David Starkey’s book, Elizabeth: the Struggle for the Throne, is the best book I’ve read on the period of Elizabeth’s life between the death of Henry VIII and her own coronation. It gives a clear, richly detailled picture of the machinations, the politics and the society that she lived in during the 25 years before she became monarch – 1533 to 1558.
And what a life it was. In and out of favour, imprisoned, in fear of her life, threatened, cajoled, living on her wits, political puppet and Machiavellian instigator… Elizabeth emerges as a canny, quick and lively actor in these events.
I have a passion for the history of the Tudors, in particular Henry VIII and Elizabeth. I still enjoy watching the 1971 BBC dramatization of the Six Wives of Henry VIII
Thanks to my brother-in-law’s former position in the National Archives, I was able to see and handle several historical items and documents from both monarchs, on my visit to England in 2011, including a famous letter from the Princess Elizabeth to her sister and Queen, Mary, over Elizabeth’s alleged role in the Wyatt revolt. She protests her loyalty and allegiance to Mary at a time when a charge of treason would have meant her execution.
(A photograph of that letter (not mine) appears below, right; my own photographs, taken in low light because a flash was not allowed, are generally not as good for reproduction, but are steeped in nostalgia anyway.)
It’s an indescribable thrill to hold such a piece of history in your hands, knowing its history, its age, and its author.*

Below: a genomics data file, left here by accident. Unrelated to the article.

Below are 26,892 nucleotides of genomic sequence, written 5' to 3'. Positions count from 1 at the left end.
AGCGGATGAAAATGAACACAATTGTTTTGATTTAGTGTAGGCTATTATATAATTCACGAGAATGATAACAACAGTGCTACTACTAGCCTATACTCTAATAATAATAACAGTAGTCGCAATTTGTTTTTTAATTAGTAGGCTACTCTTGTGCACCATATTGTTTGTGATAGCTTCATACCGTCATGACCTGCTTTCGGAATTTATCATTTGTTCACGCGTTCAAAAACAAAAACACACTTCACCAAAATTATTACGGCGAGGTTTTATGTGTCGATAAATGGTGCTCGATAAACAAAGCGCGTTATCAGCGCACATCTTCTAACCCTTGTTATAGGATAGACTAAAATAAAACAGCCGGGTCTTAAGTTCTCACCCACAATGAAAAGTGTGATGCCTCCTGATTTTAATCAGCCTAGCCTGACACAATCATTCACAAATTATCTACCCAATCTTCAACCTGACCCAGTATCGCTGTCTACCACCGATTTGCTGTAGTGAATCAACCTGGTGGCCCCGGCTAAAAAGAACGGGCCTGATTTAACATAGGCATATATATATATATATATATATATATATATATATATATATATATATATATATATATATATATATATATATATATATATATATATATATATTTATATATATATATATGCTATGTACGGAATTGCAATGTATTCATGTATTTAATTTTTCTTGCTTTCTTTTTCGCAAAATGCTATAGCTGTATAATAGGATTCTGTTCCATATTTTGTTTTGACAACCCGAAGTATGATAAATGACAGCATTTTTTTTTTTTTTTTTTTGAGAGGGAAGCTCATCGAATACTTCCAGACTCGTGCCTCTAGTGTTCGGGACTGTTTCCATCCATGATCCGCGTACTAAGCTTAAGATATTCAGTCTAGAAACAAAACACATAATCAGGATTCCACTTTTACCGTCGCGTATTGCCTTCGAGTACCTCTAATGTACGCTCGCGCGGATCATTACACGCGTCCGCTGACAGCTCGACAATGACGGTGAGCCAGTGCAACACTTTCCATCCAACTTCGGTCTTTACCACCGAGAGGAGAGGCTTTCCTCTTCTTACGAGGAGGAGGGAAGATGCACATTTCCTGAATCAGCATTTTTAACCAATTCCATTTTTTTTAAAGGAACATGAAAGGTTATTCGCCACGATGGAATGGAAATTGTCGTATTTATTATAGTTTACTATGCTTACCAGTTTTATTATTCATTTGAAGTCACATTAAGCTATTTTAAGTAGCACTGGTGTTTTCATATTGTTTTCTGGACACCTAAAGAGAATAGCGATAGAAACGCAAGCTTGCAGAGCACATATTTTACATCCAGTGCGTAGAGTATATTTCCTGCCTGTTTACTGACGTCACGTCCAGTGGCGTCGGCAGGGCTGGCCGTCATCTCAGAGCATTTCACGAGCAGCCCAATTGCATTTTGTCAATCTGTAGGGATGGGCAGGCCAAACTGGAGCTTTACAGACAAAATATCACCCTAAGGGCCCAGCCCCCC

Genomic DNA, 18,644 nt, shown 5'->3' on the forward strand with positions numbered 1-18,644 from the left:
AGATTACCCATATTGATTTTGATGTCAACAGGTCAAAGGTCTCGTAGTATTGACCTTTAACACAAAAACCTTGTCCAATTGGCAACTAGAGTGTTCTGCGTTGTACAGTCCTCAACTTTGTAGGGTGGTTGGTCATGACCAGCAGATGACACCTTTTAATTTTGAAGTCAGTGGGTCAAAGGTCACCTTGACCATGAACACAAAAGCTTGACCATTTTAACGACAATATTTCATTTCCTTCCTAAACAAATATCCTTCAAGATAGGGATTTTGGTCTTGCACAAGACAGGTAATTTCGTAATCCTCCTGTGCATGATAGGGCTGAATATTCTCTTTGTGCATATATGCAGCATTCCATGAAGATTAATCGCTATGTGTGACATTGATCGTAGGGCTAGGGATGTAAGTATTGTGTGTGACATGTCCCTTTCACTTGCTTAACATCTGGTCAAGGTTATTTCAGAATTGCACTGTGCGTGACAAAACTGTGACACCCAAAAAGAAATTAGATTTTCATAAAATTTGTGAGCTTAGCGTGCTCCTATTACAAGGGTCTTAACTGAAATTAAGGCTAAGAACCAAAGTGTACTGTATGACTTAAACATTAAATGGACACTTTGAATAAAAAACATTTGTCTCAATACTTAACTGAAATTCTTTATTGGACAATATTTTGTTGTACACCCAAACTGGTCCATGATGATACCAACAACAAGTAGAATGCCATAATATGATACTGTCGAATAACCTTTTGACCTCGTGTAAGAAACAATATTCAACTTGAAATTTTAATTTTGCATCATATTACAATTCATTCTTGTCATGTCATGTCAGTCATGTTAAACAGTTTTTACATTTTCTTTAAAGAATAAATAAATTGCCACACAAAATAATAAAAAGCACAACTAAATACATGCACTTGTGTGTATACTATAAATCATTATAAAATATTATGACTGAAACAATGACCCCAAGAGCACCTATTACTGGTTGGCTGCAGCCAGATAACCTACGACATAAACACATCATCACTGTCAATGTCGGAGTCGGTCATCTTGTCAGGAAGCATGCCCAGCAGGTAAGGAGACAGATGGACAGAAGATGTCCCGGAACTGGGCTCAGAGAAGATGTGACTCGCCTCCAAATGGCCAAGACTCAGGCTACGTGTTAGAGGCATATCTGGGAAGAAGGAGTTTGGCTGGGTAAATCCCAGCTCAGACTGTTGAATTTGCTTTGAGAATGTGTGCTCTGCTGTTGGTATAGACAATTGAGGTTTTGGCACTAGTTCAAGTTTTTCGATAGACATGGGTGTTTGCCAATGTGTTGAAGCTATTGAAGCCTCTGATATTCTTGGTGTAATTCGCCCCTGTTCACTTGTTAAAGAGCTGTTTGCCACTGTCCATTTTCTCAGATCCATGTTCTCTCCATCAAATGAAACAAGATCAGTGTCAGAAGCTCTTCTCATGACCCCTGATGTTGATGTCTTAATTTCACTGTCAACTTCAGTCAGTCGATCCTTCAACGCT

Although I’ve read a considerable number of books on both monarchs and their times, I have read few on the interim period – the reigns of Edward VI, Queen Jane and Queen Mary. This book captures that period nicely. It’s a rich time for anyone interested in both history and politics because it was at a critical time in England’s development, socially, culturally, politically and religiously.
It’s exciting stuff, full of plotting, mystery, uprisings, secret meetings, international diplomacy and war. And the young Elizabeth navigated these rocky waters deftly. Most of the time. She was the child of both Henry and Anne Boleyn, and both were strong, intelligent and passionate people; traits that emerge in Elizabeth at an early age.
The book also has some darker moments; suggestions of sexual abuse at the hands of her stepfather, Thomas Seymour, when he was her guardian, but that get played here as more inappropriate and saucy than actual consummation.
In the early years, her sister Mary is almost a cast-out: her mother rejected, her religion denigrated, and she forced to serve as maid to the baby Elizabeth (while Anne was queen). That changed as her father’s marriages changed, and when Edward took the throne she was living alone (albeit in state), but one suspects it was a humiliation she never forgot.
The real story, the real excitement, gets into high gear when Edward VI dies, and Mary is crowned. Initially popular, “Bloody Mary’s” conservative Catholicism and intolerance towards any form of Protestantism, as well as a series of poor decisions and polices, turned the populace against her. And the Protestant Elizabeth looms as a greater threat as Mary ages and proves unable to bear an heir. It’s gripping stuff.